Research Document - 2002/056
Optical, chemical and biological oceanographic conditions on the Scotian Shelf, in the Gulf of Maine and the Southern Gulf of St. Lawrence in 2001
By G. Harrison, D. Sameoto, J. Spry, K. Pauley, H. Maass and V. Soukhovtsev
Optical, chemical, and biological oceanographic conditions in the Maritimes Region (eastern Gulf of Maine/Bay of Fundy, Scotian Shelf and Southern Gulf of St. Lawrence) during 2001 are reviewed and related to conditions during the preceding year and over the longer-term where applicable. In addition to descriptions of AZMP core data collections (fixed stations, seasonal sections, groundfish surveys, CPR, remote-sensing), some data from outside the Maritimes Region are discussed also to provide the larger, zonal perspective.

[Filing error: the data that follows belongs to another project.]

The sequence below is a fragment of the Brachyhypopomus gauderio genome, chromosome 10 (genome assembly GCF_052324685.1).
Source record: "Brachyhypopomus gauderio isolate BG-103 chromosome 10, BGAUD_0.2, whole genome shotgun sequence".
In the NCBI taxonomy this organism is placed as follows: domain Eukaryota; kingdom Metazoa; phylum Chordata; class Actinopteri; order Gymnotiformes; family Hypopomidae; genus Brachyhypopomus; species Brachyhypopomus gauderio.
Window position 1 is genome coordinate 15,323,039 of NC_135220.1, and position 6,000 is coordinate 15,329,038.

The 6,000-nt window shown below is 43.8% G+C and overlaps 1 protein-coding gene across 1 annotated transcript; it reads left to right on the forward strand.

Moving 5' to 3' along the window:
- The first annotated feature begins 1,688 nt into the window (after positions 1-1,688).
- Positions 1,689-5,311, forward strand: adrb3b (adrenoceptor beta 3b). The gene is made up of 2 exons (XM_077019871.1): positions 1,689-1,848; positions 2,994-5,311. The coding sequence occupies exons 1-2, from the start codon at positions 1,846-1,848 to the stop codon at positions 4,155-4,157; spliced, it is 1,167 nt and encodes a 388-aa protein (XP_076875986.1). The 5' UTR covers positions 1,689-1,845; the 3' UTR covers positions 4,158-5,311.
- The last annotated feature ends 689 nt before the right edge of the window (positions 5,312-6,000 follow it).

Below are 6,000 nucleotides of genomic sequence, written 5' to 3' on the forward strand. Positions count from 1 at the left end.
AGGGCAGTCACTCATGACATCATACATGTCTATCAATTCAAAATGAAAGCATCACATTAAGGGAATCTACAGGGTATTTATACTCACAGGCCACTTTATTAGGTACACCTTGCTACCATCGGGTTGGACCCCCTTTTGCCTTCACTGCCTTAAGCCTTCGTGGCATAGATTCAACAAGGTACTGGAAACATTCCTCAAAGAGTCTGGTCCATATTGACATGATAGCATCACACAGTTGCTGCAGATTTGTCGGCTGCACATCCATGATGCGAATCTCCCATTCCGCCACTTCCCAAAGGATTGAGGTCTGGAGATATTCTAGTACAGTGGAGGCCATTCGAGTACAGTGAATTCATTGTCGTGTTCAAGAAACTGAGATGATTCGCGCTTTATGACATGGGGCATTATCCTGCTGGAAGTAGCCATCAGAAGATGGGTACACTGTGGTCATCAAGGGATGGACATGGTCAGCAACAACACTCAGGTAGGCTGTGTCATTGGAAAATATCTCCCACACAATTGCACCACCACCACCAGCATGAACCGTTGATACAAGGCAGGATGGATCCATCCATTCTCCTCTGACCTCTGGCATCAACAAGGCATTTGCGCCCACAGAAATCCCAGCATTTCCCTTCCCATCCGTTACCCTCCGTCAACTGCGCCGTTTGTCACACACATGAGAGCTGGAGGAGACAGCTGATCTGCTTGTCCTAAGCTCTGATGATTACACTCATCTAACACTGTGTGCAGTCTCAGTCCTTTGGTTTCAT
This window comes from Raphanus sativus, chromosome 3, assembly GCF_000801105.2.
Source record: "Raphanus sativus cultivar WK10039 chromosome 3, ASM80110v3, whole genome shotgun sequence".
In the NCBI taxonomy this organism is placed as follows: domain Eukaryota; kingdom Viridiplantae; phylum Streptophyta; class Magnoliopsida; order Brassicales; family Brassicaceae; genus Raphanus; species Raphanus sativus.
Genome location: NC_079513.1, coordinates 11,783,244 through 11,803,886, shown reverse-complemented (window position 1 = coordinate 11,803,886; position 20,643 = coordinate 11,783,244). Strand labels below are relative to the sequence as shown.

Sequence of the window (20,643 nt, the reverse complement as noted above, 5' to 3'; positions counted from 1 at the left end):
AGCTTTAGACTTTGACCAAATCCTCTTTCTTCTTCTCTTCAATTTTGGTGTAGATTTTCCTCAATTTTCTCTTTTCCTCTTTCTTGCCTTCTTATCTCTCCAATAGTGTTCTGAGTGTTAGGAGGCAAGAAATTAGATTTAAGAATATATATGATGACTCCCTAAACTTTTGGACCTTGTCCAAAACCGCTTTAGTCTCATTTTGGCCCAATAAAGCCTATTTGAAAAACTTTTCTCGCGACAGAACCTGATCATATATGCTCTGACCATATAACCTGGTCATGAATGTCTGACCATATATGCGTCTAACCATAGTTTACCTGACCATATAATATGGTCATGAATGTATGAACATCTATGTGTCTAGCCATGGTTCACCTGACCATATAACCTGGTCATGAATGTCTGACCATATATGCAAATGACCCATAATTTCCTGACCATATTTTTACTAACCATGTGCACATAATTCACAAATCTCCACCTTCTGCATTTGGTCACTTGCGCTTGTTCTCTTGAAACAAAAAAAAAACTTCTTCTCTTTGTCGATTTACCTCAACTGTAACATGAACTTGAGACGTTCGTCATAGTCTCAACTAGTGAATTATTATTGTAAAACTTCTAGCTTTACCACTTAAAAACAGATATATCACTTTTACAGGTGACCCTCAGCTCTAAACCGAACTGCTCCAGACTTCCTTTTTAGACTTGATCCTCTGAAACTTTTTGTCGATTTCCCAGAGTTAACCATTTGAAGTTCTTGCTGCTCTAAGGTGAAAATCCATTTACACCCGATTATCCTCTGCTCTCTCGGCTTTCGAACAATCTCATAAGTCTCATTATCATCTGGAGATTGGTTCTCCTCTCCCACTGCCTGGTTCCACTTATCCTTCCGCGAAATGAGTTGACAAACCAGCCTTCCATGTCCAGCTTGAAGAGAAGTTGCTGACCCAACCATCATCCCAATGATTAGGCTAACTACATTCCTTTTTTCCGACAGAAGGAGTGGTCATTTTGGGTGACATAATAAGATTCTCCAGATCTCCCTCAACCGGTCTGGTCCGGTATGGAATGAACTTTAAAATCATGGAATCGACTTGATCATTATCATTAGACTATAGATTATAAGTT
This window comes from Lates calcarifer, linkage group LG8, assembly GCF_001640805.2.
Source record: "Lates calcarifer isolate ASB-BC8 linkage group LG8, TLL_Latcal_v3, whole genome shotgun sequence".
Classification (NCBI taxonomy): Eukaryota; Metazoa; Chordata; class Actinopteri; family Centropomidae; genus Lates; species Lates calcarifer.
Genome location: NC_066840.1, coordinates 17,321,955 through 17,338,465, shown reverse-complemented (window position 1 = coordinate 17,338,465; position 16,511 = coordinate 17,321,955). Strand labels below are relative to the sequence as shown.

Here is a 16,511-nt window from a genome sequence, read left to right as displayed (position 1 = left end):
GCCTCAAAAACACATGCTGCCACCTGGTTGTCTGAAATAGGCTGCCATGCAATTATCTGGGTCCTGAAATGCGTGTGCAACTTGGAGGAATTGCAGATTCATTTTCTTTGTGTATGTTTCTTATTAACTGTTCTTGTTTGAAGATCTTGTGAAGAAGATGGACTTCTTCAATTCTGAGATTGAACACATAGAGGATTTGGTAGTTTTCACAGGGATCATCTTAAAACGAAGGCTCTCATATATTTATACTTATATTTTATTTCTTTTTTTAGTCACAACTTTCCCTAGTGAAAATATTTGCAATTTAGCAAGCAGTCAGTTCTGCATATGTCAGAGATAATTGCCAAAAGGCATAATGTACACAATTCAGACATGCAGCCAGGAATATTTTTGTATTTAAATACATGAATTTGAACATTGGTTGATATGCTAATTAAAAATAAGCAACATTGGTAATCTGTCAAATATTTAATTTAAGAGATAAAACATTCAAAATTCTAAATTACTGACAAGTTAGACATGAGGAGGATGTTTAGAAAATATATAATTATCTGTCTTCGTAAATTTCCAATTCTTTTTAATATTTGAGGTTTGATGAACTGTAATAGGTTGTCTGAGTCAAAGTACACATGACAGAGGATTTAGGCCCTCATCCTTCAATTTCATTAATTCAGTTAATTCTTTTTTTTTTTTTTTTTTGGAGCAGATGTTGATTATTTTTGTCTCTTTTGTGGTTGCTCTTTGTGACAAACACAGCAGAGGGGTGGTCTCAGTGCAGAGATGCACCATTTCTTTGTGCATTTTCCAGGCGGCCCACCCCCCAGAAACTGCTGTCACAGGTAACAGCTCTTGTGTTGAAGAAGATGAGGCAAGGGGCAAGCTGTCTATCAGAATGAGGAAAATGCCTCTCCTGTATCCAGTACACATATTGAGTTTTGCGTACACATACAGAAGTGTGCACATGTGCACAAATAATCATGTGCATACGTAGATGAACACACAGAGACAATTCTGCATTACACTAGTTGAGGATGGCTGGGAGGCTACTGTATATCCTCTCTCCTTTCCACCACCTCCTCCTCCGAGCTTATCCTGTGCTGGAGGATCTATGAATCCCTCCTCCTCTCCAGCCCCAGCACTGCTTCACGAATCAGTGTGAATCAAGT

Optical properties, nutrients and phytoplankton (abundance and community composition) in 2001 and 2000 were generally comparable. Nutrient and phytoplankton levels in 2001 were also similar to the climatological mean condition where data exist, i.e. the Scotian Shelf. Some oceanographic properties did change between years, however. Summer oxygen saturation in bottom waters of the Scotian Shelf was higher in 2001 than in previous years, particularly on the eastern shelf. On the other hand, fall nutrient concentrations in the Southern Gulf were lower in 2001 than in 2000. Although the overall biomass of phytoplankton in the Maritimes Region was similar in 2001 to levels in 2000, based on remote-sensed ocean colour, the duration of the spring bloom was apparently longer on central Scotian Shelf and shorter on the eastern shelf than during the previous year. Feeding/reproducing zooplankton were somewhat more abundant in the Maritimes Region in 2001 than in 2000 (although community composition was similar) but over-wintering populations were generally lower, and significantly lower in 2001 than the long-term mean abundance in deep-water basins. The CPR data record suggested that the abundance of large phytoplankton on the Scotian Shelf in recent years has been significantly higher than the long-term mean while important components of the zooplankton (Calanus species, euphausiids) have declined during the same period.
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